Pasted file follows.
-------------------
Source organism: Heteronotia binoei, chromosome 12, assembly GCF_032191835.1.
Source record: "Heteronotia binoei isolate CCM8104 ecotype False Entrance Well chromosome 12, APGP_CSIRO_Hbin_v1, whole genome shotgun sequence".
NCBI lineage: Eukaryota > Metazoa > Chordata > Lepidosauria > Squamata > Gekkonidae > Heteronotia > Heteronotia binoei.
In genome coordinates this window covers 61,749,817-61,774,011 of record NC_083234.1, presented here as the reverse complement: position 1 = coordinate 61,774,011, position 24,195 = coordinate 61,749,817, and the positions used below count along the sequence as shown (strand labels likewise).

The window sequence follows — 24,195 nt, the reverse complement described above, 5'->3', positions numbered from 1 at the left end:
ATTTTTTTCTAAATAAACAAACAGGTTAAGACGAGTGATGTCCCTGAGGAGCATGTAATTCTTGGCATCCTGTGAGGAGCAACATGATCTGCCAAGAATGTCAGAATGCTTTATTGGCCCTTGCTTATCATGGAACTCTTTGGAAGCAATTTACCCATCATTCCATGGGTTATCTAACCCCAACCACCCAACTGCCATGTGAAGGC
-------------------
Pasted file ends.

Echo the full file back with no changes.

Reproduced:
Source organism: Heteronotia binoei, chromosome 12, assembly GCF_032191835.1.
Source record: "Heteronotia binoei isolate CCM8104 ecotype False Entrance Well chromosome 12, APGP_CSIRO_Hbin_v1, whole genome shotgun sequence".
NCBI lineage: Eukaryota > Metazoa > Chordata > Lepidosauria > Squamata > Gekkonidae > Heteronotia > Heteronotia binoei.
In genome coordinates this window covers 61,749,817-61,774,011 of record NC_083234.1, presented here as the reverse complement: position 1 = coordinate 61,774,011, position 24,195 = coordinate 61,749,817, and the positions used below count along the sequence as shown (strand labels likewise).

The window sequence follows — 24,195 nt, the reverse complement described above, 5'->3', positions numbered from 1 at the left end:
ATTTTTTTCTAAATAAACAAACAGGTTAAGACGAGTGATGTCCCTGAGGAGCATGTAATTCTTGGCATCCTGTGAGGAGCAACATGATCTGCCAAGAATGTCAGAATGCTTTATTGGCCCTTGCTTATCATGGAACTCTTTGGAAGCAATTTACCCATCATTCCATGGGTTATCTAACCCCAACCACCCAACTGCCATGTGAAGGC